Cookies on this website

We use cookies to ensure that we give you the best experience on our website. If you click 'Accept all cookies' we'll assume that you are happy to receive all cookies and you won't see this message again. If you click 'Reject all non-essential cookies' only necessary cookies providing core functionality such as security, network management, and accessibility will be enabled. Click 'Find out more' for information on how to change your cookie settings.

BACKGROUND: Routine screening of high-risk elderly people for early cognitive impairment is constrained by the limitations of currently available cognitive function tests. The Telephone Interview of Cognitive Status is a novel instrument for assessment of cognitive function that can be administered in person or by telephone. OBJECTIVE: To evaluate the determinants and utility of TICS-M (13-item modified version) for assessment of cognitive function in healthy elderly people. METHODS: The utility of TICS-M was compared with more widely used MMSE and CAMCOG in a cross-sectional survey of 120 older (62 to 89 years) UK adults. RESULTS: The TICS-M cognitive test scores (27.97, SD 4.15) were normally distributed in contrast with those for MMSE and CAMCOG that had a negatively skewed distribution. TICS-M scores were inversely correlated with age (r = -0.21) and with the NART fullscale IQ (r = -0.35), but were independent of years of education in this cohort. TICS-M was highly correlated with MMSE (r = 0.57) and with CAMCOG (r = 0.62) scores. The time required to complete the test is comparable to MMSE and substantially less than CAMCOG. CONCLUSIONS: The normal distribution of TICS-M test scores suggest that this test is less constrained by the ceiling effect which limits the utility of MMSE and CAMCOG test scores in detecting early cognitive impairment. TICS-M is an appropriate instrument to assess cognitive function in both research and in clinical practice.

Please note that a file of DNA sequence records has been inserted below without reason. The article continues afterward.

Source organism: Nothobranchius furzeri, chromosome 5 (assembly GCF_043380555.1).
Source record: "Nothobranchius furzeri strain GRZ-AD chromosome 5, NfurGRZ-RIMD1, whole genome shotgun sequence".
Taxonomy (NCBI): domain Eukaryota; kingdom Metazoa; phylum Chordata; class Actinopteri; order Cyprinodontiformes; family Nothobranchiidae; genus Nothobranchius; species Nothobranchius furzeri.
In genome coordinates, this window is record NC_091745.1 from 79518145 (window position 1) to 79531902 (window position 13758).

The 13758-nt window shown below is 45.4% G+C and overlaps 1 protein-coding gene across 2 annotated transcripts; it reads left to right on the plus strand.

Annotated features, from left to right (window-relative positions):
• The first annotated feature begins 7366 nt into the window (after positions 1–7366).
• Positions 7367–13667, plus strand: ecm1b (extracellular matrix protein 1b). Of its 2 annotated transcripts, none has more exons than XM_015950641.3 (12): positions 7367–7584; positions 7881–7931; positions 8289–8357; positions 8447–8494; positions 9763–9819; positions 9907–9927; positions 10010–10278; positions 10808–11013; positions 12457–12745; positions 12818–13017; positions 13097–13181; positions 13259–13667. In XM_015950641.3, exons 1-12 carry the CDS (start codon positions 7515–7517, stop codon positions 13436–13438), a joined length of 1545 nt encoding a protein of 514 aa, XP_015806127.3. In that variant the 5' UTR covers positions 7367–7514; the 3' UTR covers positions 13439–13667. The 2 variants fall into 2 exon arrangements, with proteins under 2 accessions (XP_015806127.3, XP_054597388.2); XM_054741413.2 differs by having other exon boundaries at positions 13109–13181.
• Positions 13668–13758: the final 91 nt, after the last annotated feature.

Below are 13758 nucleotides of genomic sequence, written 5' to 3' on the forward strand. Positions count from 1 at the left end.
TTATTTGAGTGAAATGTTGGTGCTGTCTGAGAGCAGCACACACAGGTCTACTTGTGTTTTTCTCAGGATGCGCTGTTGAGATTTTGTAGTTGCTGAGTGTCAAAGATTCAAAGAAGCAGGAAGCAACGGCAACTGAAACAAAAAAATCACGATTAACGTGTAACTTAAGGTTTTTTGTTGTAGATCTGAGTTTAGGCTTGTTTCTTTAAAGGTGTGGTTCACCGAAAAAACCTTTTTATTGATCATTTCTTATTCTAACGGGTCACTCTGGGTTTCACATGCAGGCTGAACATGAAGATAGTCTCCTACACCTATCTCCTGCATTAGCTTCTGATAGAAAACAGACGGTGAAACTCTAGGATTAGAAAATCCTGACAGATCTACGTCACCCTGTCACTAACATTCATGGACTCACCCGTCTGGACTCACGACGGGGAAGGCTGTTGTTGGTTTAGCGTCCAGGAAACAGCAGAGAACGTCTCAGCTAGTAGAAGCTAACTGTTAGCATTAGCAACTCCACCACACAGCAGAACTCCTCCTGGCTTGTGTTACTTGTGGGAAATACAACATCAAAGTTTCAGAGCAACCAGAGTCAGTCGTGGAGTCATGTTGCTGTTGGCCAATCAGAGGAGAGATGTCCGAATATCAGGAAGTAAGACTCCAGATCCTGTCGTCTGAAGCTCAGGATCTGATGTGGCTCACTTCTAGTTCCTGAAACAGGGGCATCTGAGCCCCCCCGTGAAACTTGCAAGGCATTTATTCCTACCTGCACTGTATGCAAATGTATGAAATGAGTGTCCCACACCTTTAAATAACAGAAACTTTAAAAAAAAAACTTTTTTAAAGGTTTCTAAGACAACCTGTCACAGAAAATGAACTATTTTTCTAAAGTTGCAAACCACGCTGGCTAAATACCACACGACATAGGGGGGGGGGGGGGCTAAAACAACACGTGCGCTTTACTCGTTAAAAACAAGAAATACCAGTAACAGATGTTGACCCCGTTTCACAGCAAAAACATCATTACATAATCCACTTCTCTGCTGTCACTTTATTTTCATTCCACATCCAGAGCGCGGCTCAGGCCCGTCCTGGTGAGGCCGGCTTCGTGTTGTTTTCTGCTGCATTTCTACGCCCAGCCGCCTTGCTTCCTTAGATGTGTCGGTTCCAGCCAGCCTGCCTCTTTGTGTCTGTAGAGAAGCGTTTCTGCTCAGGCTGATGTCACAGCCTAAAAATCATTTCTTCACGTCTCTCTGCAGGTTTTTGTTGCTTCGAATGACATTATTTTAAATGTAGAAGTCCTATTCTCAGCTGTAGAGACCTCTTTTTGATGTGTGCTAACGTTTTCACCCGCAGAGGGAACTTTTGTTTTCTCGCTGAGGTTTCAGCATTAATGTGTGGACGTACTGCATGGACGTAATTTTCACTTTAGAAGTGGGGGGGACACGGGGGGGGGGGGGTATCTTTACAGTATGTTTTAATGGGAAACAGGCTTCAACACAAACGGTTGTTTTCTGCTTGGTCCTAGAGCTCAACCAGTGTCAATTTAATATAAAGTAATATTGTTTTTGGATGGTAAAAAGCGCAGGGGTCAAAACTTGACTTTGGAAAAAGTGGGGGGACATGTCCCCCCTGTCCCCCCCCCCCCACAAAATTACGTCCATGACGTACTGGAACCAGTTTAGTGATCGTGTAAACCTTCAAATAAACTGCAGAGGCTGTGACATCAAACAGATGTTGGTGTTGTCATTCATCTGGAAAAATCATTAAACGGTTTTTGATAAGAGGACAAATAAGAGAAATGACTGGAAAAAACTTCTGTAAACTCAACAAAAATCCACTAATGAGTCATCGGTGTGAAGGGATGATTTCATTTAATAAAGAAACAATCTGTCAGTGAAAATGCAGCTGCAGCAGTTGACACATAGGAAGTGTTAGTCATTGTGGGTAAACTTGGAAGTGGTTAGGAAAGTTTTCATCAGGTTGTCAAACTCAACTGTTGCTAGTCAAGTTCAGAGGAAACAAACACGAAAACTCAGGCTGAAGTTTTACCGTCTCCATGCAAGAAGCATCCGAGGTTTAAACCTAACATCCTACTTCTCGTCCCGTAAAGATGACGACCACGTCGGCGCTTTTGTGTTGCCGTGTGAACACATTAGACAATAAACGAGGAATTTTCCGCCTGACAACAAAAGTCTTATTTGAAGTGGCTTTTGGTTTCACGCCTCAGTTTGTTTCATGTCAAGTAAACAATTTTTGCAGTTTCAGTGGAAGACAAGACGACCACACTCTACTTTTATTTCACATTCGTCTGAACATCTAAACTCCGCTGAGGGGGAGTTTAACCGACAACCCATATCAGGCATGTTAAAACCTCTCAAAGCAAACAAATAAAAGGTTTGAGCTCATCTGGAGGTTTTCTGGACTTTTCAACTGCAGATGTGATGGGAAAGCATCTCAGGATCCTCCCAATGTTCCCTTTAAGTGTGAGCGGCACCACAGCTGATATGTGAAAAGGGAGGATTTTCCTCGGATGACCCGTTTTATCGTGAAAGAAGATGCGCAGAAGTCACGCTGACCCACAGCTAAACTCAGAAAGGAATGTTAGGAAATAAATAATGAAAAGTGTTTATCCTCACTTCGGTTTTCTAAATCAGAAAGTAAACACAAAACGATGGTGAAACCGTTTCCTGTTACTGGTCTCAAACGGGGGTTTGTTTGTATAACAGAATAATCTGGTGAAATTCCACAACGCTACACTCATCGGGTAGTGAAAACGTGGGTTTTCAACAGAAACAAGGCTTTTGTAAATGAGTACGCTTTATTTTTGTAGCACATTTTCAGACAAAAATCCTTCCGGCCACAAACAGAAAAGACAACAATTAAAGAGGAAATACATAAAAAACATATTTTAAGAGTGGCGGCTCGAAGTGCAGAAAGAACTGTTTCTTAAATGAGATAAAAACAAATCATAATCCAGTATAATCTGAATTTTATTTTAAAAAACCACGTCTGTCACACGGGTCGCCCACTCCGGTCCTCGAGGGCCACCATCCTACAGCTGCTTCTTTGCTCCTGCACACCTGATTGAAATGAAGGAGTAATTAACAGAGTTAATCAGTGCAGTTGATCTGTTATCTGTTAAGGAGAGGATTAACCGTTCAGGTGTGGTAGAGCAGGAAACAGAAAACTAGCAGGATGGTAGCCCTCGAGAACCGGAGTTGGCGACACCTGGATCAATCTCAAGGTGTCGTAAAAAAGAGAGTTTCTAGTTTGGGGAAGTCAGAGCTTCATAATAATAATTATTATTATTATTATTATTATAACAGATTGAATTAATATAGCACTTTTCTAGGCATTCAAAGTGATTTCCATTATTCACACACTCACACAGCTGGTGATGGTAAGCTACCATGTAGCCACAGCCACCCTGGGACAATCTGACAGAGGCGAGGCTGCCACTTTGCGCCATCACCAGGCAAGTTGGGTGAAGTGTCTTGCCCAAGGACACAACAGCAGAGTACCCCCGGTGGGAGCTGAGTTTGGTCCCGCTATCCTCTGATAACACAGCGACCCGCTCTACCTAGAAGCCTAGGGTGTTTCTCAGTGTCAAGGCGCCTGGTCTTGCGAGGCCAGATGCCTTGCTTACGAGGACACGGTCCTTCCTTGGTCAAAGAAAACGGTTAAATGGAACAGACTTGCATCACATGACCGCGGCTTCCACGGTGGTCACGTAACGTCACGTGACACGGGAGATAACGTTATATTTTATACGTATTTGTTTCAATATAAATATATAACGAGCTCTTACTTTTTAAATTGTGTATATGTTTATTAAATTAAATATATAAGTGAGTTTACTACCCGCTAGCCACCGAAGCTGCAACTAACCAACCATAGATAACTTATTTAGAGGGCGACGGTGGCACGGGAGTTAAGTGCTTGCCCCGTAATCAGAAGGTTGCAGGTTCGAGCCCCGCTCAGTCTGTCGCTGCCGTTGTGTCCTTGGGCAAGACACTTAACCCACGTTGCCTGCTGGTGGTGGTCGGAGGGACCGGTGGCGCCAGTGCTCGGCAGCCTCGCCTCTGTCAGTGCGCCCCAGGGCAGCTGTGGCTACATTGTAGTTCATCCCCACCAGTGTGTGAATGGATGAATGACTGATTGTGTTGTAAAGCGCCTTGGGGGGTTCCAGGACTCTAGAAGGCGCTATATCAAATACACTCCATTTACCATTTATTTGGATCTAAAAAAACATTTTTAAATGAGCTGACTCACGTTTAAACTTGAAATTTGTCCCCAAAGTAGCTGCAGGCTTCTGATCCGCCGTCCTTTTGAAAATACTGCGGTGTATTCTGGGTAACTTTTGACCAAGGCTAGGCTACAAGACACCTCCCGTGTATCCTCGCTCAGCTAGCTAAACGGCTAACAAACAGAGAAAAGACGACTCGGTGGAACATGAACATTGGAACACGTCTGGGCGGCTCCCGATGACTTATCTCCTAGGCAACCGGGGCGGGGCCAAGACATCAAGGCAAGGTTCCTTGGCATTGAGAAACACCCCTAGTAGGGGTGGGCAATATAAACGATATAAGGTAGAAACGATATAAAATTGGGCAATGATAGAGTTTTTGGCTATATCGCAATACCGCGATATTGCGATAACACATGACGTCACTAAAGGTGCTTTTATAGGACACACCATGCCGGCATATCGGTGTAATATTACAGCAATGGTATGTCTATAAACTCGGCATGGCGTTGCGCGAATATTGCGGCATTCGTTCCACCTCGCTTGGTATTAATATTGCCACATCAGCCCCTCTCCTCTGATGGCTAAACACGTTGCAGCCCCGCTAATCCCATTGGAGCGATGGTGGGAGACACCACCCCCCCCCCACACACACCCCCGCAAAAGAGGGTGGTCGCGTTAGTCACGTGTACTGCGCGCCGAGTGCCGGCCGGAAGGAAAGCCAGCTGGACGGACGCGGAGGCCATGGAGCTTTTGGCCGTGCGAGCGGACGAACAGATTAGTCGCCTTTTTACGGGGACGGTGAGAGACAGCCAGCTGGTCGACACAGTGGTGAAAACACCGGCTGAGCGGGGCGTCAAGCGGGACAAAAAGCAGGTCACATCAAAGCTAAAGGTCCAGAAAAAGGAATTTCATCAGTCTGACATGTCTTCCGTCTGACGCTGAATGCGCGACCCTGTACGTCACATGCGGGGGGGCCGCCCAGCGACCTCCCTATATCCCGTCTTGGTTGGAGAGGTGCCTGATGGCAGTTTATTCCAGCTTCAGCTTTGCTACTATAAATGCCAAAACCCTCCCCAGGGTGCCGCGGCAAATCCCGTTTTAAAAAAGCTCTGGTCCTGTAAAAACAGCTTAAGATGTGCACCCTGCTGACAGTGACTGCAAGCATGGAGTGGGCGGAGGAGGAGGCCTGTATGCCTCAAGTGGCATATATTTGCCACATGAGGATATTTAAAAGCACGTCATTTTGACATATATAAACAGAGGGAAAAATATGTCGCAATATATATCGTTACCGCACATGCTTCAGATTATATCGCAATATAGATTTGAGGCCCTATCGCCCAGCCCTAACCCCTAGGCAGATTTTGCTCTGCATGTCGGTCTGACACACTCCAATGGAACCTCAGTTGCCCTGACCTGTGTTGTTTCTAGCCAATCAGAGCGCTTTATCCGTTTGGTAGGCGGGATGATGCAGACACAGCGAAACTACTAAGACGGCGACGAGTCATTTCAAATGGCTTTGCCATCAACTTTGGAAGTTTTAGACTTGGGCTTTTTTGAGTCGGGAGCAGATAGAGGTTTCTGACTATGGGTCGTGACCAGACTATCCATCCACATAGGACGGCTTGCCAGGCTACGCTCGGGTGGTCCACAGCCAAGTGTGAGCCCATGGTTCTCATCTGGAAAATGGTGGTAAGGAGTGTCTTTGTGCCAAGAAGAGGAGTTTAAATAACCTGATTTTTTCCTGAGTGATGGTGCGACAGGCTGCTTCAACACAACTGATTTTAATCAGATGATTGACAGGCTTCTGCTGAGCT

Original publication




Journal article


Int J Geriatr Psychiatry

Publication Date





318 - 324


Aged, Aged, 80 and over, Cognition Disorders, Cross-Sectional Studies, Dementia, Humans, Interview, Psychological, Mass Screening, Middle Aged, Psychiatric Status Rating Scales, Remote Consultation, Reproducibility of Results, Statistics, Nonparametric, Telephone